You’ve probably heard the notion that “too much of a good thing” isn’t always so good. This includes exclusive use of our dominant function (or any singular function for that matter). Once we’ve discovered the joy and potency of the dominant function in action, it’s tempting to give it free and unfettered reign. If it’s still going strong after 8 hours, why not tack on a few more?
While we all know that this can be a recipe for burnout, many of us do it anyway. Why? Because once we get lured into something, especially something that feels good (at least initially), it’s easy to lose perspective. And once we’ve lost perspective, we tend to see things in a narrow or short-sighted way. Going back to our musician example, it’s like being focused on our own performance but failing to hear and synchronize with our fellow band members. For IT types, this might mean getting absorbed in a personal project where all contact is lost with the outside world, perhaps even ignoring one’s own physical needs. While such an endeavor may at first feel authentic and rewarding, there comes a time when continuing to hammer away at it becomes counterproductive and unhealthy.
We need the transcendent function to help us avoid these sorts of pitfalls. Because it sits above our other functions, it can keep an eye on the larger picture—on concerns that extend beyond the limited scope of a particular function.
Just as important, it can help keep our ego in check. The ego often suffers from a “God complex,” believing it can do no wrong and always knows best. Consequently, it’s not terribly open to outside beliefs or opinions, especially to those which diverge from its own. And while the ego certainly has its place (indeed, some people need to strengthen their ego), it invariably offers a limited perspective. It can also be rather defensive. In some cases, this may be necessary for the sake self-defense or self-preservation. But defensiveness can also keep a lot of good things out—opportunities to learn, grow, or be of service to others.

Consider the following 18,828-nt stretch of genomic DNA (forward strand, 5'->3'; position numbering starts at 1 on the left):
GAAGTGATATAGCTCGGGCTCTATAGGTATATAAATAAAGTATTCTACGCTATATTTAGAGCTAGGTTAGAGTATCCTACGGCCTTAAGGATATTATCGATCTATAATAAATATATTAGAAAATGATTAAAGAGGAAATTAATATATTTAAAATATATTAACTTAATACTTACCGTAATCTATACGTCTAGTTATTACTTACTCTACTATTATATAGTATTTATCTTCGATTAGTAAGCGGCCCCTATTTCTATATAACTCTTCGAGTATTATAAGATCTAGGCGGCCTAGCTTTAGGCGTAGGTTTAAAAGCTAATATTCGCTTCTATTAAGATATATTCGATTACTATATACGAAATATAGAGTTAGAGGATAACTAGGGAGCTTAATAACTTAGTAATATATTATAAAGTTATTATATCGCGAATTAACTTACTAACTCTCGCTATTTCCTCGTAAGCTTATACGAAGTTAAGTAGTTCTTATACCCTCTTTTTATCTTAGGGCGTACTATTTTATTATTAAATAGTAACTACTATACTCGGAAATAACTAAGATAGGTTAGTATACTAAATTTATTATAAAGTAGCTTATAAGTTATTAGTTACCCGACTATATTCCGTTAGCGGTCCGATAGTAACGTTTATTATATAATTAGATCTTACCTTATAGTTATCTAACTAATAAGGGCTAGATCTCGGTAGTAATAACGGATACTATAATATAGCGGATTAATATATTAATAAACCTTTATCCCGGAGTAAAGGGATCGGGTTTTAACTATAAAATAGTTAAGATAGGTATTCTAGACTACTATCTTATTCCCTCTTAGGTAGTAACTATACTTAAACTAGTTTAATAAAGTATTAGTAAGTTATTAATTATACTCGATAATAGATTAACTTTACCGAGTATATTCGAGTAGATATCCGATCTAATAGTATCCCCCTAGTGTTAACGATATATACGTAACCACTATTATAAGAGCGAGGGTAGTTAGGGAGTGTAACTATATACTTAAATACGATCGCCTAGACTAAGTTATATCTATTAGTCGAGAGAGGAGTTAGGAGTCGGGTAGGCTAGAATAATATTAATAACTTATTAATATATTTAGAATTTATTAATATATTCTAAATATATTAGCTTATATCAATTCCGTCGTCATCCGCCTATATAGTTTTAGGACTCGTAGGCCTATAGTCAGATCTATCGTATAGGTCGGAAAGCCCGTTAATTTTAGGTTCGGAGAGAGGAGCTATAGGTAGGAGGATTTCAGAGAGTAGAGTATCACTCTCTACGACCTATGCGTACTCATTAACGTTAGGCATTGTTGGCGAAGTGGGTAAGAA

Getting caught up in the ego is similar to being “in the grip” of a single function. Not only does our perspective narrow, like a horse wearing blinders, but we become inflexible and lose our sense of humor. The transcendent function can help us avoid this state, prompting us to let go and regain perspective.
Jung understood this quite clearly. In his view, maintaining psychological health requires periodically detaching or withdrawing energy from: a given function, from a pair of conflicting functions (e.g., the dominant and inferior), or from an over-zealous ego. The basic idea is to consciously distance ourselves from whatever rut we’re in for the sake of gaining a healthier perspective and a chance for a fresh start.